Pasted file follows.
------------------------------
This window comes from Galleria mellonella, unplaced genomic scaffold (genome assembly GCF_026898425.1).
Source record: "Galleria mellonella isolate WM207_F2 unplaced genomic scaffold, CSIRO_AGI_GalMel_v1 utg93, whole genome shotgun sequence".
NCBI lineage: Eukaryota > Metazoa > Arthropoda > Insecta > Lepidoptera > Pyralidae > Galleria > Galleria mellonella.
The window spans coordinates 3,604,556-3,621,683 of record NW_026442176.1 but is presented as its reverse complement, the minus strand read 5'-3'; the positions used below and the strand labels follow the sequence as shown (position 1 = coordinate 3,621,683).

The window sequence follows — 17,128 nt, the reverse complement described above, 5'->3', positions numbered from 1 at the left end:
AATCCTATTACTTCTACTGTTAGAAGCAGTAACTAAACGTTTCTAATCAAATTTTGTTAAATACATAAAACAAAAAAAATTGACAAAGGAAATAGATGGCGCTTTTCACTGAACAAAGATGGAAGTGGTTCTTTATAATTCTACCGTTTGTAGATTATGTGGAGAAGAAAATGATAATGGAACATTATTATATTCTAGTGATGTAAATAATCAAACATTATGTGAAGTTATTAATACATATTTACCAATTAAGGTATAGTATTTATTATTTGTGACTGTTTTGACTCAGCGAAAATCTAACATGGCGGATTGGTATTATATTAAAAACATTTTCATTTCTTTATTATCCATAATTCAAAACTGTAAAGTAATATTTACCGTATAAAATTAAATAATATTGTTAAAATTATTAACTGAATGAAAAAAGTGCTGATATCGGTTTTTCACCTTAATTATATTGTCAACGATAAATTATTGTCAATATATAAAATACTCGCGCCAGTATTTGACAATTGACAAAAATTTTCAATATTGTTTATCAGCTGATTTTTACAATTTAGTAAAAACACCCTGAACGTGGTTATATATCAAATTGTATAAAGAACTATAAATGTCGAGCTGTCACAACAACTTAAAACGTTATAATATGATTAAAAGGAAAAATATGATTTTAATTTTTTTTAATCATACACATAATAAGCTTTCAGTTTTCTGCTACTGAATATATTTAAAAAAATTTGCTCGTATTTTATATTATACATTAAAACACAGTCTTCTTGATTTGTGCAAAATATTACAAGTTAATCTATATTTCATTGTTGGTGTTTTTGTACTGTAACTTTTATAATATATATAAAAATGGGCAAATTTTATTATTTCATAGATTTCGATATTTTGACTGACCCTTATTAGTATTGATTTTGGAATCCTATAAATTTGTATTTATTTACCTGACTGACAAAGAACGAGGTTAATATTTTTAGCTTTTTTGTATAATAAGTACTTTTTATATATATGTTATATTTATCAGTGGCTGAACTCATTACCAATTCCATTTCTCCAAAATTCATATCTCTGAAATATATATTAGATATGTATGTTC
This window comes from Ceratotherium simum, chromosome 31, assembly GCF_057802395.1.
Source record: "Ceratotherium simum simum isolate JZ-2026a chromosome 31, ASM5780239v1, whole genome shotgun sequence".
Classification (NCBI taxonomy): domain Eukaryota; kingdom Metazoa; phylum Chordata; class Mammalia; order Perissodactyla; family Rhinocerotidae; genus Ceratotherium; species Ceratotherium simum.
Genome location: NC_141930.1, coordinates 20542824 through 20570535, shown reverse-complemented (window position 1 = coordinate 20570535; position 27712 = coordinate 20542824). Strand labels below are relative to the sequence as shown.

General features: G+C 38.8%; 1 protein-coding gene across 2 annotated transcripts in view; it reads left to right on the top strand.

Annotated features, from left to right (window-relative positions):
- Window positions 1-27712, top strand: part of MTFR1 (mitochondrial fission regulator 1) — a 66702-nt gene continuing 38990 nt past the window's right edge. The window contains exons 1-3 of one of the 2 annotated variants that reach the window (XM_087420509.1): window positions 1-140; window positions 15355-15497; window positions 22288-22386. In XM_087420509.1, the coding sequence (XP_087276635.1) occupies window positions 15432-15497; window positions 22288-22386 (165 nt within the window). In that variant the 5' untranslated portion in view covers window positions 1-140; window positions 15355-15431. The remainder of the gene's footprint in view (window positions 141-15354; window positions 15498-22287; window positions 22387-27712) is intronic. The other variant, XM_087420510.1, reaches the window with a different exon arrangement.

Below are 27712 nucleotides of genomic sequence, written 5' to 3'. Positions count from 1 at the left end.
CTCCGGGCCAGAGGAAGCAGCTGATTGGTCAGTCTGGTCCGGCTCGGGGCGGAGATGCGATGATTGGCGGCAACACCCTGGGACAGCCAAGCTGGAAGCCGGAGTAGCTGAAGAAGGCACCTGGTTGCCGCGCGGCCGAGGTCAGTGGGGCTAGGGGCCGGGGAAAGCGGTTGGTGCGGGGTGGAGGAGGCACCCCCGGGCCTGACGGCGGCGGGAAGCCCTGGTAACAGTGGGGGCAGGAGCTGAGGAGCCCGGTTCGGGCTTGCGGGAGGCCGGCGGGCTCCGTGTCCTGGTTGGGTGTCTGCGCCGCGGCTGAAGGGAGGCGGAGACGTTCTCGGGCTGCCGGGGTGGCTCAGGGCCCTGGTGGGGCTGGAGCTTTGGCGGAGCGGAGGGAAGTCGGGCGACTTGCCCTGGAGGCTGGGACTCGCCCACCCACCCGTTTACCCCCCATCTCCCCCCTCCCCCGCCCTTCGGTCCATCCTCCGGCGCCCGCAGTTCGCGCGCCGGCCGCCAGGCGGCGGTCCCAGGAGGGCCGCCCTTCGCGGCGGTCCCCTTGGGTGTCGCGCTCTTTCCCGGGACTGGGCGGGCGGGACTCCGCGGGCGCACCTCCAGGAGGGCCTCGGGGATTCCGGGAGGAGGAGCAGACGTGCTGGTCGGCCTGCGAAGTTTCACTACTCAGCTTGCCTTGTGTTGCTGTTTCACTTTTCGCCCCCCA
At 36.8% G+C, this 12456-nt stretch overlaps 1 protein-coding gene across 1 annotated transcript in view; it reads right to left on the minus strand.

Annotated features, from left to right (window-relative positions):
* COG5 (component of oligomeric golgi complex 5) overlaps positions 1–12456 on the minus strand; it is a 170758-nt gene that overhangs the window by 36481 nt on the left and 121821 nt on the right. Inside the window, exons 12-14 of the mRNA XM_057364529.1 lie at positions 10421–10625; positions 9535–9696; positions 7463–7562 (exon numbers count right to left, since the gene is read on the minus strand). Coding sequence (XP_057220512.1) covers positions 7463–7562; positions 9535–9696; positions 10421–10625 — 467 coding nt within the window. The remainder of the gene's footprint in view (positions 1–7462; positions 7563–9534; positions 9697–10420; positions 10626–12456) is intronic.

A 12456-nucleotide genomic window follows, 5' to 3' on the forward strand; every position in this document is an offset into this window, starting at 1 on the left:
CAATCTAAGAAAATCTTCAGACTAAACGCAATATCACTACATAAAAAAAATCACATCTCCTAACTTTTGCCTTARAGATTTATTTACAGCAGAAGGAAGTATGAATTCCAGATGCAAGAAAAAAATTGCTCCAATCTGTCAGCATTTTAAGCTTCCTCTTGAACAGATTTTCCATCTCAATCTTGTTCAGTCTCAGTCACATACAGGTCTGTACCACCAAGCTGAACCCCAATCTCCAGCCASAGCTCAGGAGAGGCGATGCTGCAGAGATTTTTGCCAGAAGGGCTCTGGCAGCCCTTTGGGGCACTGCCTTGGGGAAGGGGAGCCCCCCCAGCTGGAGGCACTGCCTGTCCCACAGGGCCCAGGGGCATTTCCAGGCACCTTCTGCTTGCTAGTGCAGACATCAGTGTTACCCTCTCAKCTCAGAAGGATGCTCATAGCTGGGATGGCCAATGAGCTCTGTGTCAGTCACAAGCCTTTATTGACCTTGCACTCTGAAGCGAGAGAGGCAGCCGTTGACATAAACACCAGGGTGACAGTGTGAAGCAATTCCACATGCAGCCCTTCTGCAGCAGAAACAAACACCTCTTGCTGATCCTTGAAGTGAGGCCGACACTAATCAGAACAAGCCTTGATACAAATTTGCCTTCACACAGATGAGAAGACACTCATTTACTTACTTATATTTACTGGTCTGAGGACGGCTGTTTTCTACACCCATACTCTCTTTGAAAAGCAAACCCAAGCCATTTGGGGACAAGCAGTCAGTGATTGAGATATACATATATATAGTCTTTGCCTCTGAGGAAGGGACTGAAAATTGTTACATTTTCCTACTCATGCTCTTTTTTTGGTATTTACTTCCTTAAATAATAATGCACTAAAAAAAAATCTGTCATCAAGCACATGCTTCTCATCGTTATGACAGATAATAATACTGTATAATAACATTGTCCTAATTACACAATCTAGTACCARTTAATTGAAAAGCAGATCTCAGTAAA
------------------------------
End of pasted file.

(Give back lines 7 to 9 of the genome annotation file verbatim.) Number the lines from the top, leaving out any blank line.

This window comes from Ceratotherium simum, chromosome 31, assembly GCF_057802395.1.
Source record: "Ceratotherium simum simum isolate JZ-2026a chromosome 31, ASM5780239v1, whole genome shotgun sequence".
Classification (NCBI taxonomy): domain Eukaryota; kingdom Metazoa; phylum Chordata; class Mammalia; order Perissodactyla; family Rhinocerotidae; genus Ceratotherium; species Ceratotherium simum.